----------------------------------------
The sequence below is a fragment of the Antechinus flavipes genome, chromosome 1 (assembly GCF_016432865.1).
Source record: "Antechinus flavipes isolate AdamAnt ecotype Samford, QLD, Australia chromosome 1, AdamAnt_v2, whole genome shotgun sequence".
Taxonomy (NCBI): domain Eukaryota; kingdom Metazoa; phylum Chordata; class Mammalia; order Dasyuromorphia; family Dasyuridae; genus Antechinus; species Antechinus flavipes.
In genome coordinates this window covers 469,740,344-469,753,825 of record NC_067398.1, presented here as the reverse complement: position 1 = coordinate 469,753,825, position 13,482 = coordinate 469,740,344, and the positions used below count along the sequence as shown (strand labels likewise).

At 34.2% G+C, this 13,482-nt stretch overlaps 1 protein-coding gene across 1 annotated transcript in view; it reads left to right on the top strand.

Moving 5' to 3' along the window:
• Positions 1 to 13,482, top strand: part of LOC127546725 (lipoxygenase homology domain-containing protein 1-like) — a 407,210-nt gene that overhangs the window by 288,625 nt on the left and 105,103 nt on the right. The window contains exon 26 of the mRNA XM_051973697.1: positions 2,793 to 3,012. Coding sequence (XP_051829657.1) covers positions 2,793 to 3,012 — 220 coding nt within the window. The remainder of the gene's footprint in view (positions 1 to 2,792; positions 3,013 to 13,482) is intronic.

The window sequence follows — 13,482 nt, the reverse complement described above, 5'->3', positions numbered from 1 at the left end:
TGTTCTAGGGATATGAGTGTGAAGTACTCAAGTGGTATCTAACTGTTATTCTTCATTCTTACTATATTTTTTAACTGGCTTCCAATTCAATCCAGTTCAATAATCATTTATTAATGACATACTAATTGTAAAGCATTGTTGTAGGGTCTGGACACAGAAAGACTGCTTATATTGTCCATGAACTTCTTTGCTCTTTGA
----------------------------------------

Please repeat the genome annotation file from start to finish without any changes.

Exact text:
The sequence below is a fragment of the Antechinus flavipes genome, chromosome 1 (assembly GCF_016432865.1).
Source record: "Antechinus flavipes isolate AdamAnt ecotype Samford, QLD, Australia chromosome 1, AdamAnt_v2, whole genome shotgun sequence".
Taxonomy (NCBI): domain Eukaryota; kingdom Metazoa; phylum Chordata; class Mammalia; order Dasyuromorphia; family Dasyuridae; genus Antechinus; species Antechinus flavipes.
In genome coordinates this window covers 469,740,344-469,753,825 of record NC_067398.1, presented here as the reverse complement: position 1 = coordinate 469,753,825, position 13,482 = coordinate 469,740,344, and the positions used below count along the sequence as shown (strand labels likewise).

At 34.2% G+C, this 13,482-nt stretch overlaps 1 protein-coding gene across 1 annotated transcript in view; it reads left to right on the top strand.

Moving 5' to 3' along the window:
• Positions 1 to 13,482, top strand: part of LOC127546725 (lipoxygenase homology domain-containing protein 1-like) — a 407,210-nt gene that overhangs the window by 288,625 nt on the left and 105,103 nt on the right. The window contains exon 26 of the mRNA XM_051973697.1: positions 2,793 to 3,012. Coding sequence (XP_051829657.1) covers positions 2,793 to 3,012 — 220 coding nt within the window. The remainder of the gene's footprint in view (positions 1 to 2,792; positions 3,013 to 13,482) is intronic.

The window sequence follows — 13,482 nt, the reverse complement described above, 5'->3', positions numbered from 1 at the left end:
TGTTCTAGGGATATGAGTGTGAAGTACTCAAGTGGTATCTAACTGTTATTCTTCATTCTTACTATATTTTTTAACTGGCTTCCAATTCAATCCAGTTCAATAATCATTTATTAATGACATACTAATTGTAAAGCATTGTTGTAGGGTCTGGACACAGAAAGACTGCTTATATTGTCCATGAACTTCTTTGCTCTTTGA